Without Form 8949, it may be hard for you to keep track of every transaction you made on an investing app, Silva says. This is something a financial advisor can do for you. 

“If you're a very active trader, it's easy to lose track of how much income you have and how much tax you should be paying,” Silva says. “The result is probably a tax bill and that's not a good surprise at the end of the year.” 

There are a few reasons you may not receive a 1099 form from an app. You won’t get a 1099 form if you only made small profits on your investments, Silva says. But you should still report any profits on your tax return. If you’re expecting a form and don’t receive one, Silva says to contact the app directly. 

Do you still need a financial advisor?

It’s important to have some idea of why you’re investing and how you want your money to grow. 

Managing your investments independently can be less expensive, whether you consult a robo-advisor or go it alone. On average, it costs $2,400 to get a comprehensive plan from a financial advisor.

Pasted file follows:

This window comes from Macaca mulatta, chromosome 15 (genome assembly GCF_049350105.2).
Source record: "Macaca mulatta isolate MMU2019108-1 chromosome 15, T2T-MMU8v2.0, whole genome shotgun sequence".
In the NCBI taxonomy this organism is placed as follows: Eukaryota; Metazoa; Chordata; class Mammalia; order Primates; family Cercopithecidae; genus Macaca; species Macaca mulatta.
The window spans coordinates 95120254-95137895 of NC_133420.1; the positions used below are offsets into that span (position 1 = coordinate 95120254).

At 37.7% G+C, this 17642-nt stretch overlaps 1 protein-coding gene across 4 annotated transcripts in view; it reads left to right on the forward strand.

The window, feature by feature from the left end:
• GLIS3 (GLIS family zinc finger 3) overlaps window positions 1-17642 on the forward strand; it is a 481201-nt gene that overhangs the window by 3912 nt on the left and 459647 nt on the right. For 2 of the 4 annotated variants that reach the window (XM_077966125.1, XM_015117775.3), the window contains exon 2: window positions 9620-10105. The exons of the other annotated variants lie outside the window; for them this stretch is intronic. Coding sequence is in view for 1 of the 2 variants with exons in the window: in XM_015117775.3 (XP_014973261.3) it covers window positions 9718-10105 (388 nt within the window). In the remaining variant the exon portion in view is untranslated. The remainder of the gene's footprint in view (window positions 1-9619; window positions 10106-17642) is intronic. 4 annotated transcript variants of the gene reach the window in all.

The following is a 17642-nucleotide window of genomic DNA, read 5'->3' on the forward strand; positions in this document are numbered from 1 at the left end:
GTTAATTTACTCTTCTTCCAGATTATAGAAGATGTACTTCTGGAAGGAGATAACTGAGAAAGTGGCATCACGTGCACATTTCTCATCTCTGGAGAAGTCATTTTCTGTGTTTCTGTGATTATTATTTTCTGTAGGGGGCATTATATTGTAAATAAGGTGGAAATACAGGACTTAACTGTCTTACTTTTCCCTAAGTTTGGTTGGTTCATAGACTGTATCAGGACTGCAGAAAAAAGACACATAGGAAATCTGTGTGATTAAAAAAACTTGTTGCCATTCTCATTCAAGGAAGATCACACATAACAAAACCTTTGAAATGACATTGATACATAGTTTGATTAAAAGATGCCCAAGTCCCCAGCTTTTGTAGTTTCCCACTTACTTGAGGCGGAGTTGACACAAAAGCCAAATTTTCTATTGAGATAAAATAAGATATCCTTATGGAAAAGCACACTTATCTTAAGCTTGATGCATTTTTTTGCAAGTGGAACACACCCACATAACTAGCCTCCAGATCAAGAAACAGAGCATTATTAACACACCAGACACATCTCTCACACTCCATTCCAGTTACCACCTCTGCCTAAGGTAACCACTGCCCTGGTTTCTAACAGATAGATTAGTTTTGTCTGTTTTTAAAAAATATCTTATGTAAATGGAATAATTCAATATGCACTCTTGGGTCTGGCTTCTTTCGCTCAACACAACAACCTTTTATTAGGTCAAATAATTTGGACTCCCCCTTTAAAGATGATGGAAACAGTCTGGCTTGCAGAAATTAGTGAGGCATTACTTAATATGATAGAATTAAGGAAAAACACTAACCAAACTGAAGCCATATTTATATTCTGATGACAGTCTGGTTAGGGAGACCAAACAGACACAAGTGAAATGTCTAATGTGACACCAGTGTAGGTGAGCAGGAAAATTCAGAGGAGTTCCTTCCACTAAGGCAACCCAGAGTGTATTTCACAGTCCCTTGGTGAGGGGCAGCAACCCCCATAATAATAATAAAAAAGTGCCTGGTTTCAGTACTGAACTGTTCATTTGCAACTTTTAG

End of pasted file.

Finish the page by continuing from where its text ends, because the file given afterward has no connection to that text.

That fee can also include professionally handling your investments and making adjustments as needed according to your financial situation. Research conducted by Dalbar, a financial services market research firm, shows investments handled by professional advisors can outperform DIY investments.

To test investment performances between a robo-advisor and human advisor, Hanna Horvath, certified financial planner and managing editor at Policygenius gave a robo-advisor and human advisor $5,000 to see what each would invest the money. Each advised her how to diversify her investments, but the financial advisor projected higher returns than the robo-advisor did. Most advisors assume the market will increase over time at a rate of 8% to 10%

The best move for you will depend on what you want from your investments and how you plan to use that money. Having a financial advisor can help you diversify your portfolio and map out your financial goals based on your needs.